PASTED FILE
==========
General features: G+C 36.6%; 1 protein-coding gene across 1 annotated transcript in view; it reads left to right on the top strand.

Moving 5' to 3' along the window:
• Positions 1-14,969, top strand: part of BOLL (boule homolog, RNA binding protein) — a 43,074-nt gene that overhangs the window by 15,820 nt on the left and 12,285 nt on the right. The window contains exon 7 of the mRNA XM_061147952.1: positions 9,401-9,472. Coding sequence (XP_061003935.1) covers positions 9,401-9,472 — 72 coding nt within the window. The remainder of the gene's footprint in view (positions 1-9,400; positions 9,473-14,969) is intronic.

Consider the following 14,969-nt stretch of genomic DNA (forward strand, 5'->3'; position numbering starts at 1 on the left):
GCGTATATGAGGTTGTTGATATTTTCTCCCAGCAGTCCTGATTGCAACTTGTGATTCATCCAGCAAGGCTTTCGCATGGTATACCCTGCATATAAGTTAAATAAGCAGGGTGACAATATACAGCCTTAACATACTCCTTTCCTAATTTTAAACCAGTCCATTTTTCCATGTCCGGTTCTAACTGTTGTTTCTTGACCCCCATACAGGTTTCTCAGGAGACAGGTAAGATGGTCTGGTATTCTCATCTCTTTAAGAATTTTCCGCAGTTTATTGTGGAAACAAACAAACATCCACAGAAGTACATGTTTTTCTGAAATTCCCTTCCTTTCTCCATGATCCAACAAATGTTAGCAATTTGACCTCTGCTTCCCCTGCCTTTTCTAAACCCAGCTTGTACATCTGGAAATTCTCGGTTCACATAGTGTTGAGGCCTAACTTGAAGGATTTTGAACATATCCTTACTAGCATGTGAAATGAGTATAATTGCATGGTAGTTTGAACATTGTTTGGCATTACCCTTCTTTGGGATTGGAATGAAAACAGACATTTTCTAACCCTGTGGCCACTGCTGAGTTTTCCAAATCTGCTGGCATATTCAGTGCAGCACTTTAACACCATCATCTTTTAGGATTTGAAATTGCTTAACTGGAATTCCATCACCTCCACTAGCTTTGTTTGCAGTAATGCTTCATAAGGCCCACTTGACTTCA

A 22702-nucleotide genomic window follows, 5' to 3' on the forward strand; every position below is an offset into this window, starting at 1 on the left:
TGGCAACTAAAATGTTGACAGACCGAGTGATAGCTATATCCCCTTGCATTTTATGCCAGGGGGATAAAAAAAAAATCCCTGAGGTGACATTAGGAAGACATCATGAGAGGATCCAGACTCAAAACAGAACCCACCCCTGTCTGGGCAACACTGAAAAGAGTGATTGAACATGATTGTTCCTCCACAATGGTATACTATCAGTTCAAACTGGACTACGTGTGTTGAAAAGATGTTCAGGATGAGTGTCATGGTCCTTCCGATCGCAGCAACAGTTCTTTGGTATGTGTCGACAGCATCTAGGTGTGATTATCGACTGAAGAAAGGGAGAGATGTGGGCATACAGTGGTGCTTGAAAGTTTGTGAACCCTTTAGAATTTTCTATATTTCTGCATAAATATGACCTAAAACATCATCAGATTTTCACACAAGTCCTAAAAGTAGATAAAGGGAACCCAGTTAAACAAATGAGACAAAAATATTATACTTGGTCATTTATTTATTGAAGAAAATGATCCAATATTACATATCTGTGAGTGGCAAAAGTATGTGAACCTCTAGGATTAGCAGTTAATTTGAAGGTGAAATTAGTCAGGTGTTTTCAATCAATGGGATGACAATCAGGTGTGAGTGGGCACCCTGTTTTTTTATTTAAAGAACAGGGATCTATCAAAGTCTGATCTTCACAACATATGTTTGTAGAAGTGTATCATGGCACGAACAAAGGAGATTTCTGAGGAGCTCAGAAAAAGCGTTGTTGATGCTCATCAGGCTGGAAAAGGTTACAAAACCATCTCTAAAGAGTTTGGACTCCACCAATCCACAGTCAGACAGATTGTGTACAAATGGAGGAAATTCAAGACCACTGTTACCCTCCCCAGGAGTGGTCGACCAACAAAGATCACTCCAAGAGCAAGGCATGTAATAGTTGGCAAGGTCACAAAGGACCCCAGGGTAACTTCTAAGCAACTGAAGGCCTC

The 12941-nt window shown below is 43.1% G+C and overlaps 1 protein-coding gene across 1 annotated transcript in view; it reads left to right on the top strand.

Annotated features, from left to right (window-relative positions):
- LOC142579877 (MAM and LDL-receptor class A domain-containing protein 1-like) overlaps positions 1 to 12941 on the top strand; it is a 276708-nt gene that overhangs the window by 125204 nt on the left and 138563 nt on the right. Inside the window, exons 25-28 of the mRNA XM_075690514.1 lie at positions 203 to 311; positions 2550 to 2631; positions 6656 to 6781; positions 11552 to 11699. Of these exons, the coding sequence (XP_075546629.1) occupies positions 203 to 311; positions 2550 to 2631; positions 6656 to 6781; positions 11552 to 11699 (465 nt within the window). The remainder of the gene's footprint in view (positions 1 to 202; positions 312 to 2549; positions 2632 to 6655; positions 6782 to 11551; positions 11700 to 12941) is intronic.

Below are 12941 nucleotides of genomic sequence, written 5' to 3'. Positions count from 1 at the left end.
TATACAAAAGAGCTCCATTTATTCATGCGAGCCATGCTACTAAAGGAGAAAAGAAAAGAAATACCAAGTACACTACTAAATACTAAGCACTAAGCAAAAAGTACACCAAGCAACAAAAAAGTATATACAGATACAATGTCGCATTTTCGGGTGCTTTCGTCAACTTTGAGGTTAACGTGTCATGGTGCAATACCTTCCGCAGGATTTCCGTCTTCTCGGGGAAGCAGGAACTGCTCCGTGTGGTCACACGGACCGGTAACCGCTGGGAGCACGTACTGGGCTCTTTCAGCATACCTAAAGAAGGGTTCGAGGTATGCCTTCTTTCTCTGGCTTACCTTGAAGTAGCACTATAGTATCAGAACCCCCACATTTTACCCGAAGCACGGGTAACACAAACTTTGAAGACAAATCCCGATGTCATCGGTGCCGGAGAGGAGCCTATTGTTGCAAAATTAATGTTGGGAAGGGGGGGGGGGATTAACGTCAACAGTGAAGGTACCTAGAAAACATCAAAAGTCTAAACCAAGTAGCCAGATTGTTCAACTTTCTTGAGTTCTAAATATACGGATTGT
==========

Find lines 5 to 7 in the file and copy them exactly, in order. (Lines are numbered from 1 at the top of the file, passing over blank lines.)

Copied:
GCGTATATGAGGTTGTTGATATTTTCTCCCAGCAGTCCTGATTGCAACTTGTGATTCATCCAGCAAGGCTTTCGCATGGTATACCCTGCATATAAGTTAAATAAGCAGGGTGACAATATACAGCCTTAACATACTCCTTTCCTAATTTTAAACCAGTCCATTTTTCCATGTCCGGTTCTAACTGTTGTTTCTTGACCCCCATACAGGTTTCTCAGGAGACAGGTAAGATGGTCTGGTATTCTCATCTCTTTAAGAATTTTCCGCAGTTTATTGTGGAAACAAACAAACATCCACAGAAGTACATGTTTTTCTGAAATTCCCTTCCTTTCTCCATGATCCAACAAATGTTAGCAATTTGACCTCTGCTTCCCCTGCCTTTTCTAAACCCAGCTTGTACATCTGGAAATTCTCGGTTCACATAGTGTTGAGGCCTAACTTGAAGGATTTTGAACATATCCTTACTAGCATGTGAAATGAGTATAATTGCATGGTAGTTTGAACATTGTTTGGCATTACCCTTCTTTGGGATTGGAATGAAAACAGACATTTTCTAACCCTGTGGCCACTGCTGAGTTTTCCAAATCTGCTGGCATATTCAGTGCAGCACTTTAACACCATCATCTTTTAGGATTTGAAATTGCTTAACTGGAATTCCATCACCTCCACTAGCTTTGTTTGCAGTAATGCTTCATAAGGCCCACTTGACTTCA

A 22702-nucleotide genomic window follows, 5' to 3' on the forward strand; every position below is an offset into this window, starting at 1 on the left:
TGGCAACTAAAATGTTGACAGACCGAGTGATAGCTATATCCCCTTGCATTTTATGCCAGGGGGATAAAAAAAAAATCCCTGAGGTGACATTAGGAAGACATCATGAGAGGATCCAGACTCAAAACAGAACCCACCCCTGTCTGGGCAACACTGAAAAGAGTGATTGAACATGATTGTTCCTCCACAATGGTATACTATCAGTTCAAACTGGACTACGTGTGTTGAAAAGATGTTCAGGATGAGTGTCATGGTCCTTCCGATCGCAGCAACAGTTCTTTGGTATGTGTCGACAGCATCTAGGTGTGATTATCGACTGAAGAAAGGGAGAGATGTGGGCATACAGTGGTGCTTGAAAGTTTGTGAACCCTTTAGAATTTTCTATATTTCTGCATAAATATGACCTAAAACATCATCAGATTTTCACACAAGTCCTAAAAGTAGATAAAGGGAACCCAGTTAAACAAATGAGACAAAAATATTATACTTGGTCATTTATTTATTGAAGAAAATGATCCAATATTACATATCTGTGAGTGGCAAAAGTATGTGAACCTCTAGGATTAGCAGTTAATTTGAAGGTGAAATTAGTCAGGTGTTTTCAATCAATGGGATGACAATCAGGTGTGAGTGGGCACCCTGTTTTTTTATTTAAAGAACAGGGATCTATCAAAGTCTGATCTTCACAACATATGTTTGTAGAAGTGTATCATGGCACGAACAAAGGAGATTTCTGAGGAGCTCAGAAAAAGCGTTGTTGATGCTCATCAGGCTGGAAAAGGTTACAAAACCATCTCTAAAGAGTTTGGACTCCACCAATCCACAGTCAGACAGATTGTGTACAAATGGAGGAAATTCAAGACCACTGTTACCCTCCCCAGGAGTGGTCGACCAACAAAGATCACTCCAAGAGCAAGGCATGTAATAGTTGGCAAGGTCACAAAGGACCCCAGGGTAACTTCTAAGCAACTGAAGGCCTC